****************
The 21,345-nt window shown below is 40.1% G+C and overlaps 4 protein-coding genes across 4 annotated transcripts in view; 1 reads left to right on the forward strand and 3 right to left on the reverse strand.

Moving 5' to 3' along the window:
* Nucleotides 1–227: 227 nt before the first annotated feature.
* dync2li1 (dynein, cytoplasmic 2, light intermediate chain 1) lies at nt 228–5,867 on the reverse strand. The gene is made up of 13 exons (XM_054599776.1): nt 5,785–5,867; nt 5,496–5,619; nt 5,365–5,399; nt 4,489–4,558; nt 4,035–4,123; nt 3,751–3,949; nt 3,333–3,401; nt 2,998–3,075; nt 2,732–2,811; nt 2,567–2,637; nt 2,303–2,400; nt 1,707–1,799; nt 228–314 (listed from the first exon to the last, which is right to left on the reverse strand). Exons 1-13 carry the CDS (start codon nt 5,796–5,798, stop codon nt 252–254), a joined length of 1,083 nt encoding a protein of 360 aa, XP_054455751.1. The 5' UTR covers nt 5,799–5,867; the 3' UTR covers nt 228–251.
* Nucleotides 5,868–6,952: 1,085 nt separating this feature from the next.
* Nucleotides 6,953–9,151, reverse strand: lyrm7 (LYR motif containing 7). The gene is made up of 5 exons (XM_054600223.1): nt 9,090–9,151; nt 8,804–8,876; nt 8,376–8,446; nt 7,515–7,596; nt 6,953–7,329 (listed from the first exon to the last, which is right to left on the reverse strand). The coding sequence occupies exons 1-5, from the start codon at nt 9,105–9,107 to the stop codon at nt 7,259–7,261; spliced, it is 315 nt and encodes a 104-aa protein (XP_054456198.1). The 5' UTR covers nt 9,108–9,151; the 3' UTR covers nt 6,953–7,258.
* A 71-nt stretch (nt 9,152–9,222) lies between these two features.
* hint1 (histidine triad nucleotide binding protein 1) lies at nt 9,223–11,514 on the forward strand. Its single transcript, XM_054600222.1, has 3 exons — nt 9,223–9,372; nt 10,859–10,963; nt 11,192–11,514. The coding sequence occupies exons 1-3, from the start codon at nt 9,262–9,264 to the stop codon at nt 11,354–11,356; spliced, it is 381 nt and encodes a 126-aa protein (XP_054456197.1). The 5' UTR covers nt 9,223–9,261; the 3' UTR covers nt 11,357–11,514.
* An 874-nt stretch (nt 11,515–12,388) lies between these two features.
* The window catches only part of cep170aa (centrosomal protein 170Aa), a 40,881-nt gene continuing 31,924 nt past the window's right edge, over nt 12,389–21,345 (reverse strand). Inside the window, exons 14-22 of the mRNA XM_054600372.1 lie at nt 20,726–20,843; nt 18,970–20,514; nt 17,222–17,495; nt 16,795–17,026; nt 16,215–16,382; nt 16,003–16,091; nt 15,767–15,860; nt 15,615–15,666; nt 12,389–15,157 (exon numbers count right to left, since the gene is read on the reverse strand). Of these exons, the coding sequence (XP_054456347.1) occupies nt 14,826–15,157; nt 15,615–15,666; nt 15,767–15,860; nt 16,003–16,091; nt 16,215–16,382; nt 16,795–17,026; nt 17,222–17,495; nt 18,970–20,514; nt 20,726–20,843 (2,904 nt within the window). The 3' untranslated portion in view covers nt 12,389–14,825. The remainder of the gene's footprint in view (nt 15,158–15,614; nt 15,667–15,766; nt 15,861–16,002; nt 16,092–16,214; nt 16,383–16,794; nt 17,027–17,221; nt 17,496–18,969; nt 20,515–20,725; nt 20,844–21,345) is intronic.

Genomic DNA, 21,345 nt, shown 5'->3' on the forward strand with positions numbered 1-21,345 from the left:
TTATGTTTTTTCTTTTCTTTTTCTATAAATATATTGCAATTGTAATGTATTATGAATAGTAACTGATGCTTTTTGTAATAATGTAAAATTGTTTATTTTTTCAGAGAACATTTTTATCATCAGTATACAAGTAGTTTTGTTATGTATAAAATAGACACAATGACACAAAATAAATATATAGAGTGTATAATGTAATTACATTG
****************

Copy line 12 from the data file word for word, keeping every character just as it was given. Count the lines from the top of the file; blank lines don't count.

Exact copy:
TTATGTTTTTTCTTTTCTTTTTCTATAAATATATTGCAATTGTAATGTATTATGAATAGTAACTGATGCTTTTTGTAATAATGTAAAATTGTTTATTTTTTCAGAGAACATTTTTATCATCAGTATACAAGTAGTTTTGTTATGTATAAAATAGACACAATGACACAAAATAAATATATAGAGTGTATAATGTAATTACATTG